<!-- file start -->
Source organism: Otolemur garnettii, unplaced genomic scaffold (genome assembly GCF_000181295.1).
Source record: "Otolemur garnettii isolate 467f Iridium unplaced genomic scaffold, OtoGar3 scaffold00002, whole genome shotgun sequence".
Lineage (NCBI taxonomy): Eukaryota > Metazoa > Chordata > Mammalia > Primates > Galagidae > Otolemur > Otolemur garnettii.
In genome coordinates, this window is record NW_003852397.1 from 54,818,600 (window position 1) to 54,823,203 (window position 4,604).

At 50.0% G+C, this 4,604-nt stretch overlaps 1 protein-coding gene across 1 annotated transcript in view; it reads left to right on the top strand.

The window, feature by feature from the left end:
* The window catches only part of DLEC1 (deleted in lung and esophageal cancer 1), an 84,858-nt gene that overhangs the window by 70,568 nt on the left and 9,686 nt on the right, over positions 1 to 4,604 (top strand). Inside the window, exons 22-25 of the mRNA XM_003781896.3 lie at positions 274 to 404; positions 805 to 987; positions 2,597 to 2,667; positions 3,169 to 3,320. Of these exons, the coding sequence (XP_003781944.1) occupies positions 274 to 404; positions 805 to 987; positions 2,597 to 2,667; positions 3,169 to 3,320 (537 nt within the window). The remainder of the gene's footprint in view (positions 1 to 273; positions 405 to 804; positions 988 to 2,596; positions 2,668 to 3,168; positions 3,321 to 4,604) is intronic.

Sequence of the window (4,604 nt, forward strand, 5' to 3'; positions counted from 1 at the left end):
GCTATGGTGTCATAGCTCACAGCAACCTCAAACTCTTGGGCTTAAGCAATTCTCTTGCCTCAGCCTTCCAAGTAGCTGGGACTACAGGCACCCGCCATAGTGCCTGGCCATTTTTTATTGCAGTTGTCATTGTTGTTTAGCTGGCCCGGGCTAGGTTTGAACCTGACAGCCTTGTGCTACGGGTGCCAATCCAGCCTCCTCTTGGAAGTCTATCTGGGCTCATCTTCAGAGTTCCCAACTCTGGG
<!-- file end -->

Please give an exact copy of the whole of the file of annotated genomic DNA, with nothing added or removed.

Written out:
Source organism: Otolemur garnettii, unplaced genomic scaffold (genome assembly GCF_000181295.1).
Source record: "Otolemur garnettii isolate 467f Iridium unplaced genomic scaffold, OtoGar3 scaffold00002, whole genome shotgun sequence".
Lineage (NCBI taxonomy): Eukaryota > Metazoa > Chordata > Mammalia > Primates > Galagidae > Otolemur > Otolemur garnettii.
In genome coordinates, this window is record NW_003852397.1 from 54,818,600 (window position 1) to 54,823,203 (window position 4,604).

At 50.0% G+C, this 4,604-nt stretch overlaps 1 protein-coding gene across 1 annotated transcript in view; it reads left to right on the top strand.

The window, feature by feature from the left end:
* The window catches only part of DLEC1 (deleted in lung and esophageal cancer 1), an 84,858-nt gene that overhangs the window by 70,568 nt on the left and 9,686 nt on the right, over positions 1 to 4,604 (top strand). Inside the window, exons 22-25 of the mRNA XM_003781896.3 lie at positions 274 to 404; positions 805 to 987; positions 2,597 to 2,667; positions 3,169 to 3,320. Of these exons, the coding sequence (XP_003781944.1) occupies positions 274 to 404; positions 805 to 987; positions 2,597 to 2,667; positions 3,169 to 3,320 (537 nt within the window). The remainder of the gene's footprint in view (positions 1 to 273; positions 405 to 804; positions 988 to 2,596; positions 2,668 to 3,168; positions 3,321 to 4,604) is intronic.

Sequence of the window (4,604 nt, forward strand, 5' to 3'; positions counted from 1 at the left end):
GCTATGGTGTCATAGCTCACAGCAACCTCAAACTCTTGGGCTTAAGCAATTCTCTTGCCTCAGCCTTCCAAGTAGCTGGGACTACAGGCACCCGCCATAGTGCCTGGCCATTTTTTATTGCAGTTGTCATTGTTGTTTAGCTGGCCCGGGCTAGGTTTGAACCTGACAGCCTTGTGCTACGGGTGCCAATCCAGCCTCCTCTTGGAAGTCTATCTGGGCTCATCTTCAGAGTTCCCAACTCTGGG